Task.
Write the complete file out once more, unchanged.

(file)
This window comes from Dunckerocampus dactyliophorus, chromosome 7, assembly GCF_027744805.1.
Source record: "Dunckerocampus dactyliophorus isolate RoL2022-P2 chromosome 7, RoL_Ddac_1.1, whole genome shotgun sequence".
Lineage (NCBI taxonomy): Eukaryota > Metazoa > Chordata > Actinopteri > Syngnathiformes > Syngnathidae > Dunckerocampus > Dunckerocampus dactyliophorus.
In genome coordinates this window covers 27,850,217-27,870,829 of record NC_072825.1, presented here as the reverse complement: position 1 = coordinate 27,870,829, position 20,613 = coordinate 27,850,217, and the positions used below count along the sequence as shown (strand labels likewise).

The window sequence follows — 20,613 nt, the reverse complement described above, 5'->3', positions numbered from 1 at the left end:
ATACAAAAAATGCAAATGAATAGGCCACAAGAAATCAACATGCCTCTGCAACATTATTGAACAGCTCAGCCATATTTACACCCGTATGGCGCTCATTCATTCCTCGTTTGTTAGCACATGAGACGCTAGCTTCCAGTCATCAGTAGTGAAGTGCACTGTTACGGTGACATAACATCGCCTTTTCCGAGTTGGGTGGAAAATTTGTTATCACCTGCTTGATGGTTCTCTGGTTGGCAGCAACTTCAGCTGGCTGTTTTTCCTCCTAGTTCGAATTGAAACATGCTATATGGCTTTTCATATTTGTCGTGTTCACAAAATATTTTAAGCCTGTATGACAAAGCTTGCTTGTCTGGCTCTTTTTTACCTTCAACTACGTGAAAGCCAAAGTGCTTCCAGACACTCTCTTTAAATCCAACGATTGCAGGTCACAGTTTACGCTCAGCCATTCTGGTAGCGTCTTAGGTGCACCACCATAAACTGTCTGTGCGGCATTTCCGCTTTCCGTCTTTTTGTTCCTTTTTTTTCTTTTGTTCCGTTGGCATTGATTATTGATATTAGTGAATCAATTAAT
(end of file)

This window comes from Dunckerocampus dactyliophorus, chromosome 7, assembly GCF_027744805.1.
Source record: "Dunckerocampus dactyliophorus isolate RoL2022-P2 chromosome 7, RoL_Ddac_1.1, whole genome shotgun sequence".
Lineage (NCBI taxonomy): Eukaryota > Metazoa > Chordata > Actinopteri > Syngnathiformes > Syngnathidae > Dunckerocampus > Dunckerocampus dactyliophorus.
In genome coordinates this window covers 27,850,217-27,870,829 of record NC_072825.1, presented here as the reverse complement: position 1 = coordinate 27,870,829, position 20,613 = coordinate 27,850,217, and the positions used below count along the sequence as shown (strand labels likewise).

The window sequence follows — 20,613 nt, the reverse complement described above, 5'->3', positions numbered from 1 at the left end:
ATACAAAAAATGCAAATGAATAGGCCACAAGAAATCAACATGCCTCTGCAACATTATTGAACAGCTCAGCCATATTTACACCCGTATGGCGCTCATTCATTCCTCGTTTGTTAGCACATGAGACGCTAGCTTCCAGTCATCAGTAGTGAAGTGCACTGTTACGGTGACATAACATCGCCTTTTCCGAGTTGGGTGGAAAATTTGTTATCACCTGCTTGATGGTTCTCTGGTTGGCAGCAACTTCAGCTGGCTGTTTTTCCTCCTAGTTCGAATTGAAACATGCTATATGGCTTTTCATATTTGTCGTGTTCACAAAATATTTTAAGCCTGTATGACAAAGCTTGCTTGTCTGGCTCTTTTTTACCTTCAACTACGTGAAAGCCAAAGTGCTTCCAGACACTCTCTTTAAATCCAACGATTGCAGGTCACAGTTTACGCTCAGCCATTCTGGTAGCGTCTTAGGTGCACCACCATAAACTGTCTGTGCGGCATTTCCGCTTTCCGTCTTTTTGTTCCTTTTTTTTCTTTTGTTCCGTTGGCATTGATTATTGATATTAGTGAATCAATTAAT